Each lab has its own time line for reporting the results of tests. Since your ANA was positive, doctors now need to run other tests to see if you have an auto-immune disorder and to try to ascertain which one it might be.
Most likely, he ordered other autoantiboidies tests. Autoantibodies are a group of antibodies (immune proteins) that mistakenly target and damage specific tissues or organs of the body. The type of autoimmune disorder or disease that occurs and the amount of destruction done to the body depends on which systems or organs are targeted by the autoantibodies. Disorders caused by autoantibodies that primarily affect a single organ, such as the thyroid in Graves’ disease or Hashimoto’s thyroiditis, are often the easiest to diagnose as they frequently present with organ-related symptoms. However, disorders due to systemic autoantibodies (affects multiple organs or systems in the body, as does Lupus) can be much more difficult. To complicate the situation, some diseases, like Lupus, may have more than one autoantibody, and/or they may have more than one autoimmune disorder, and/or have an autoimmune disorder without a detectable level of an autoantibody. This may make it difficult for the doctor to identify the prime cause and arrive at a diagnosis.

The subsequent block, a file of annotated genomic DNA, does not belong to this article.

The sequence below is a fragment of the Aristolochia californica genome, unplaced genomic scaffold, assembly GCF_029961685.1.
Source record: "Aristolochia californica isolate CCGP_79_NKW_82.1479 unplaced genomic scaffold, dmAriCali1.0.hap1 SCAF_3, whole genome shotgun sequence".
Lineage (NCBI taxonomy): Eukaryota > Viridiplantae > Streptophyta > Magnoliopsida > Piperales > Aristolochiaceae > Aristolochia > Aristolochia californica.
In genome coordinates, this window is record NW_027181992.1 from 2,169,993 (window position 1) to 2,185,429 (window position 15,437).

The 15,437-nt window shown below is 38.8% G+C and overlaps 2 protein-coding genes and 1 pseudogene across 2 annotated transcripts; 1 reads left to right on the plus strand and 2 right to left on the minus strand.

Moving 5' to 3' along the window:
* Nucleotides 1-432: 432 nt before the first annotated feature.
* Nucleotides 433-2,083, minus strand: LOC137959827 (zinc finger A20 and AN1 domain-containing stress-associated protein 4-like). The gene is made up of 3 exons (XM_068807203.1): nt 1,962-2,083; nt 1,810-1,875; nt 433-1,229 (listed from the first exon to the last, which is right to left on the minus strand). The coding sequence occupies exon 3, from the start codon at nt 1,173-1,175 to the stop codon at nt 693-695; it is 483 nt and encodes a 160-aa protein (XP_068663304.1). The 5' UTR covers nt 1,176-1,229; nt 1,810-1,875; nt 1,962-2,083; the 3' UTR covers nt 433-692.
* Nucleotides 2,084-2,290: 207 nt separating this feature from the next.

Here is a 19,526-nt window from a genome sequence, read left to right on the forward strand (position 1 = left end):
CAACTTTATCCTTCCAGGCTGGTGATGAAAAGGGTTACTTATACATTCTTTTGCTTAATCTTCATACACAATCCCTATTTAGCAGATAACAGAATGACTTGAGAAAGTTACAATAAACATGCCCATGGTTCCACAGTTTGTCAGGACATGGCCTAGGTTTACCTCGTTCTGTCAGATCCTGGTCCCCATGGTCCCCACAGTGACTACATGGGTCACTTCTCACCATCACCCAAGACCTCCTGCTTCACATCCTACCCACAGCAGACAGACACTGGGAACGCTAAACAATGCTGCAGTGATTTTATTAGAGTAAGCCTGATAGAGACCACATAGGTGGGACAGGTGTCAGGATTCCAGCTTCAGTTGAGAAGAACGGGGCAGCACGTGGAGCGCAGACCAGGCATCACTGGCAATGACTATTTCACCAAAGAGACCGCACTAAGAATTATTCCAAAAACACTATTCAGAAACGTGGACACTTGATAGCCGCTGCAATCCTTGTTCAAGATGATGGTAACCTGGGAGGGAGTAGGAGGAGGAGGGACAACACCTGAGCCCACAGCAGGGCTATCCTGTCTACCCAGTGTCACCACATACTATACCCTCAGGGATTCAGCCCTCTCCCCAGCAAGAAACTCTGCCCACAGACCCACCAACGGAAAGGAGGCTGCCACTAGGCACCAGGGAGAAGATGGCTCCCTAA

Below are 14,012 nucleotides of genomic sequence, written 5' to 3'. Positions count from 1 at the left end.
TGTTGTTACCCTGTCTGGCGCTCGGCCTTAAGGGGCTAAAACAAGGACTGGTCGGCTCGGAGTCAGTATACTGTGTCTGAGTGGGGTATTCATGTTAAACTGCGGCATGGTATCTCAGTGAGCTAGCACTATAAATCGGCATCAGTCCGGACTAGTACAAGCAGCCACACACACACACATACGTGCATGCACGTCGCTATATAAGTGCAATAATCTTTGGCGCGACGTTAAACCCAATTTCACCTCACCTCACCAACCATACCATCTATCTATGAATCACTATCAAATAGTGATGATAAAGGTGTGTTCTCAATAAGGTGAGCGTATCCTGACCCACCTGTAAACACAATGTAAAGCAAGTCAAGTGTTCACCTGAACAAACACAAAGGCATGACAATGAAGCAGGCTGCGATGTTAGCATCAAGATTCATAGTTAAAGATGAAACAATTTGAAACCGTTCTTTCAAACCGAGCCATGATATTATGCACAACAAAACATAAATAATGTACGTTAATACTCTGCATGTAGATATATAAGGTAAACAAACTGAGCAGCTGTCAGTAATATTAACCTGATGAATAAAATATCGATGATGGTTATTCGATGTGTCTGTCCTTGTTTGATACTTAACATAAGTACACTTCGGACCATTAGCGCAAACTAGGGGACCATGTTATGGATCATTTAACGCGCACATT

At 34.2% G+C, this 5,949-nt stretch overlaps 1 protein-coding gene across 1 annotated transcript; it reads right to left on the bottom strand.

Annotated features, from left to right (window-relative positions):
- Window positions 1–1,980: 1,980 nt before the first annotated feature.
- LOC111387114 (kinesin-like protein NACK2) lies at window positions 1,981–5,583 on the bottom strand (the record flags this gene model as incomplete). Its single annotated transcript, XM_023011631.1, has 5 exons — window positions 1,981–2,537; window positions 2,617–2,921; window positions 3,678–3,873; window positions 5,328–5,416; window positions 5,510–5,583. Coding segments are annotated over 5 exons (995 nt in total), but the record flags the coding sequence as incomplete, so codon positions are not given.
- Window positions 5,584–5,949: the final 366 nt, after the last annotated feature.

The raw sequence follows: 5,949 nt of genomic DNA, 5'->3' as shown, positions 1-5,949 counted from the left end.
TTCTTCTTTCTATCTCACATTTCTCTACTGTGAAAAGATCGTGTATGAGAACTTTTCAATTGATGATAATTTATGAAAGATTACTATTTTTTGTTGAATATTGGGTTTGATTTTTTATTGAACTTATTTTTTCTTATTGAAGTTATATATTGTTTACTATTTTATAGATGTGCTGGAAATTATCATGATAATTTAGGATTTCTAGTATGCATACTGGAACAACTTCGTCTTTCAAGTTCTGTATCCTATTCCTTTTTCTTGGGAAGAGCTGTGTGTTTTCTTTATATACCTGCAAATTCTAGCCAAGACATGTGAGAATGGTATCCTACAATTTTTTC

Other laboratory tests associated with presence of inflammation, such as erythrocyte sedimentation rate: also known as Sed rate, Sedimentation rate (ESR) and/or C-reactive protein (CRP) may also be ordered. In diseases that cause inflammation, the levels of these tests are usually high.
You doctor will have to use the results of all of these tests, as well as your symptoms and your medical history before he will be able to make any type of diagnosis.
I hope that I've answered your question. Please let me know if you need anything further.
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